Employee morale improves on an individual level when managers understand the true purpose of employee recognition. High morale leads to increased productivity, creativity, and overall happiness.
According to a recent SHRM survey, 65% of employees believe that treating employees respectfully at all levels is an essential contributor to their job satisfaction.
4. Attracting New Recruits
Furthermore, satisfied employees are more inclined to recommend your company as an employer. The process of finding and hiring new employees can be challenging, so it's crucial to take every possible step to ensure a seamless recruitment process.
Employer branding is becoming increasingly important in today's workforce. With anonymous review sites like Glassdoor allowing professionals to share their honest opinion about a company online, any negative reviews can have a highly detrimental impact.
The Most Common Employee Rewards
There are numerous ways to categorize employee rewards. We've selected three of the most common dichotomies: intrinsic versus extrinsic rewards, monetary versus non monetary rewards, and performance-based versus membership based rewards.
As you can see, these categories are not entirely mutually exclusive, but they all share a common goal: maintaining employee commitment.
1. Extrinsic vs. Intrinsic Rewards
Intrinsic rewards are the feelings of fulfillment that arise from one's job. These are self-motivated rewards, such as taking pride in one's work, feeling a sense of accomplishment, or being an integral part of a work team. Employees can enhance their job satisfaction through job enrichment, making their work feel more meaningful.
On the other hand, extrinsic rewards are external to the job and come from a third party, often management. Apple Computer, for example, provides each of its employees with a Personal Computer (P.C.), which becomes the employee's personal property after one year of employment.
Therefore, if an employee experiences a sense of accomplishment or personal growth, we classify such rewards as intrinsic. Conversely, if the employee receives a raise or earns recognition in the company magazine, these are categorized as extrinsic rewards.
2. Non Financial vs. Financial Rewards
Rewards may or may not contribute to employees' financial well-being. When they do, it can be either direct, such as through wages, bonuses, or profit-sharing, or indirect, via employer-subsidized benefits like pension plans, paid vacations, paid sick leave, and purchase discounts.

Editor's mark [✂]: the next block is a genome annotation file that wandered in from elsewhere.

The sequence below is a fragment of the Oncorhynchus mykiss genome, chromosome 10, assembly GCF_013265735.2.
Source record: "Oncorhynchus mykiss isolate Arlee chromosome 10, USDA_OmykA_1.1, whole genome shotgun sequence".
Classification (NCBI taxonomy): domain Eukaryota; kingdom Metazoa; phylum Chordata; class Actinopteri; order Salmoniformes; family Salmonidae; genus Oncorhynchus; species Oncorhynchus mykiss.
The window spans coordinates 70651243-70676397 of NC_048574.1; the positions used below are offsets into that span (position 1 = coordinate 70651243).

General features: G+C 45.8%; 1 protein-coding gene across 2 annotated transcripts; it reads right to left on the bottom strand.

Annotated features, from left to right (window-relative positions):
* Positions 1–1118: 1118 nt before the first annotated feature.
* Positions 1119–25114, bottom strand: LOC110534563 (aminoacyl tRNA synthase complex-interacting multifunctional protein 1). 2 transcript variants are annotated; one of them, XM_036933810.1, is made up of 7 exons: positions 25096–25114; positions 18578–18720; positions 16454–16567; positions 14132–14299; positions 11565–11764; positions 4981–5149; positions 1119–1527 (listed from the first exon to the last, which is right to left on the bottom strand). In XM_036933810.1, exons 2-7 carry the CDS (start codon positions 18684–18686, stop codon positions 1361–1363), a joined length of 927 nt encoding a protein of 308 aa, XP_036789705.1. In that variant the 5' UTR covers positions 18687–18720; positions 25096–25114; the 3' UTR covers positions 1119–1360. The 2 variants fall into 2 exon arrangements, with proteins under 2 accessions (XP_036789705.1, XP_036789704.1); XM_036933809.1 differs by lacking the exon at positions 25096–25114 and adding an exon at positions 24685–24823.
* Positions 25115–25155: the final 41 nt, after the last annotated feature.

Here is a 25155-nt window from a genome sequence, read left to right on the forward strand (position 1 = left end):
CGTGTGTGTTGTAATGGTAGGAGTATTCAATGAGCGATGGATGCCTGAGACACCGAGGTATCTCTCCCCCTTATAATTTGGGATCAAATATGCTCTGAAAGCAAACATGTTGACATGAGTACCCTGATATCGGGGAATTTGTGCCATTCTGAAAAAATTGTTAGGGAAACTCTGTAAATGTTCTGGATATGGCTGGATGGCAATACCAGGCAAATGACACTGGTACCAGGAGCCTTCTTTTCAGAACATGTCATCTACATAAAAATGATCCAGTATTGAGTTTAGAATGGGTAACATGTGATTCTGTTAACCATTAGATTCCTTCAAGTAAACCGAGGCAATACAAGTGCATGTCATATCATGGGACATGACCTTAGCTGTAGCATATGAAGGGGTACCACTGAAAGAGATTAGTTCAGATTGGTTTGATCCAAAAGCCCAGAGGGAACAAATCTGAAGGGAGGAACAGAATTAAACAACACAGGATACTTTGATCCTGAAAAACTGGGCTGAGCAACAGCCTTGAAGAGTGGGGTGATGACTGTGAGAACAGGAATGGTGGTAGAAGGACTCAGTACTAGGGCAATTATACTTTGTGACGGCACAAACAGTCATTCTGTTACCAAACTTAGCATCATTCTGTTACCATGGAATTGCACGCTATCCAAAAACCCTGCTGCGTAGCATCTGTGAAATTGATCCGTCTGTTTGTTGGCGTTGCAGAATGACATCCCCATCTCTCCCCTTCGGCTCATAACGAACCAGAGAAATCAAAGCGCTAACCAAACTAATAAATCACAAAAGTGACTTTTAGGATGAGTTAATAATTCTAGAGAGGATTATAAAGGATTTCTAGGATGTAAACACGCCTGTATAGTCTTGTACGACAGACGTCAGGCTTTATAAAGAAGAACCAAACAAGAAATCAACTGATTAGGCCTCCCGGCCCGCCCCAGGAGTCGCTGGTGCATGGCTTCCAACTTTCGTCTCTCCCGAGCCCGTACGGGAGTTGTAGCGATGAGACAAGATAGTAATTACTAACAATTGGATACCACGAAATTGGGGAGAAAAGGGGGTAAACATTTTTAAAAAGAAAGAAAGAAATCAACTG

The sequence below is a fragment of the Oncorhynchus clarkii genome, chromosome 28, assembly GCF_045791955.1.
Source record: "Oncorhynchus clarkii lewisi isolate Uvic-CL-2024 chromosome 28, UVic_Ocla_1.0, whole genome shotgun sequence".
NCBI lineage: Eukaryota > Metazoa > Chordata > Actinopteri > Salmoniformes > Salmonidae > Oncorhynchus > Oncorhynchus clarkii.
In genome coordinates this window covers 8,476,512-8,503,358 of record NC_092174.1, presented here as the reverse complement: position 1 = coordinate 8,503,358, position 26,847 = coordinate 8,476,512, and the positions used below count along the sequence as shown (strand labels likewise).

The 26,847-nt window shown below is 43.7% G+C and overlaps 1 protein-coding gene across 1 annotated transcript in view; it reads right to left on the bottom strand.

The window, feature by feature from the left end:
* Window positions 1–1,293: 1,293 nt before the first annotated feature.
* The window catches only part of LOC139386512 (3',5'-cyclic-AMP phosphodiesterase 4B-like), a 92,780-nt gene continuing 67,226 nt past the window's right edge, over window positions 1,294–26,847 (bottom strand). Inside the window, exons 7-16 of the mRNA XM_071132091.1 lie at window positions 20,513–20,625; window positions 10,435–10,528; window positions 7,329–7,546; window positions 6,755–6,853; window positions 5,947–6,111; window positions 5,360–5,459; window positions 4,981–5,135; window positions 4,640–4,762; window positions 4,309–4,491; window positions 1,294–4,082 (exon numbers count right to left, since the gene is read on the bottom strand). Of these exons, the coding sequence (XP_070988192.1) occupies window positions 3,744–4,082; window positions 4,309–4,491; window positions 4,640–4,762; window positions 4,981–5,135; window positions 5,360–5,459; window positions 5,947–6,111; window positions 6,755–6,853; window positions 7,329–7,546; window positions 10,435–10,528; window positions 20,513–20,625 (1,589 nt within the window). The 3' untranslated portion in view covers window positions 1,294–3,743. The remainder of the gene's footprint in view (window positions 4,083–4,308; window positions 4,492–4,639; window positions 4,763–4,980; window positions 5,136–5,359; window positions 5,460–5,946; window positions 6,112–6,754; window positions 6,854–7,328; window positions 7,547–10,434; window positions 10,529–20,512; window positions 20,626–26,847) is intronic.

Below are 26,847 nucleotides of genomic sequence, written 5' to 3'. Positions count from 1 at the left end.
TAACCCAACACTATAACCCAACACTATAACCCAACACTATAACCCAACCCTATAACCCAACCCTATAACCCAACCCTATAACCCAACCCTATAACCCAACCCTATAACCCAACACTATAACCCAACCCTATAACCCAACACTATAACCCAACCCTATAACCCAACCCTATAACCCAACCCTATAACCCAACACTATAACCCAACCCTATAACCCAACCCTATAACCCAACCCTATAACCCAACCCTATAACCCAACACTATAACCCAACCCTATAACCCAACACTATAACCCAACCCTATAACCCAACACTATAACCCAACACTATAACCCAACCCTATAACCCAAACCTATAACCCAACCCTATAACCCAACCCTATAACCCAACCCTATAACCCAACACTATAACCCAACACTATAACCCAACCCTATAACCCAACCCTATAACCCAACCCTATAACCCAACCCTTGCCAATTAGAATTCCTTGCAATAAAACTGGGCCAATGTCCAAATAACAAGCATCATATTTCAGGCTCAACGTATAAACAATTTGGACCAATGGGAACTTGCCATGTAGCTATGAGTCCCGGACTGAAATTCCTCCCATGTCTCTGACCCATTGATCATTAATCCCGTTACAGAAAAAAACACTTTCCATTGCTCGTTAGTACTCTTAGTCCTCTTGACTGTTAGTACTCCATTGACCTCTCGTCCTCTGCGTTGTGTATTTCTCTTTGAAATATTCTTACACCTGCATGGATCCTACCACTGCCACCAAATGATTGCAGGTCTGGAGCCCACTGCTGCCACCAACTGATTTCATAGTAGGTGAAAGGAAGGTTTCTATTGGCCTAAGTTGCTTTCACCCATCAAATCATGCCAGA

Non-monetary rewards encompass a variety of desirable "extras" that an organization may offer. The common factor among them is that they don't have a direct impact on the employee's financial situation. Nonfinancial rewards focus on making the work experience more appealing rather than directly affecting the employee's finances.
3. Membership-based vs. performance-based rewards
Commissions, piecework pay plans, incentive systems, group bonuses, merit pay, and other forms of pay-for-performance plans are examples of performance-based rewards.
In contrast, membership-based rewards encompass cost-of-living increases, benefits, and salary adjustments due to labor-market conditions, seniority or time in rank, qualifications (such as a college diploma or graduate degree), or future potential (e.g., a recent MBA graduate from a prestigious university).
The key distinction here is that membership-based rewards are generally granted regardless of an individual's performance within a group or organization.
However, it's important to note that the line between these two types of rewards isn't always clear. In practice, despite academic theories emphasizing the importance of performance-based rewards for high motivation, performance may only play a minor role in determining the rewards received.
It is clear that rewarding employees goes beyond boosting their ego; it also brings several significant benefits for employers.
No one wants to feel undervalued at work, so all employees must receive rewards for their efforts. There are numerous ways to demonstrate your appreciation to your employees, ranging from simple gift cards and heartfelt thank-you notes to both financial and non-financial rewards.
Tada specializes in assisting companies in cultivating a culture of high performance through personalized rewards and engagement initiatives.
Feel free to reach out to our experts at Tada to design an exclusive personalized employee engagement program tailored to your businesses. Request our demo now!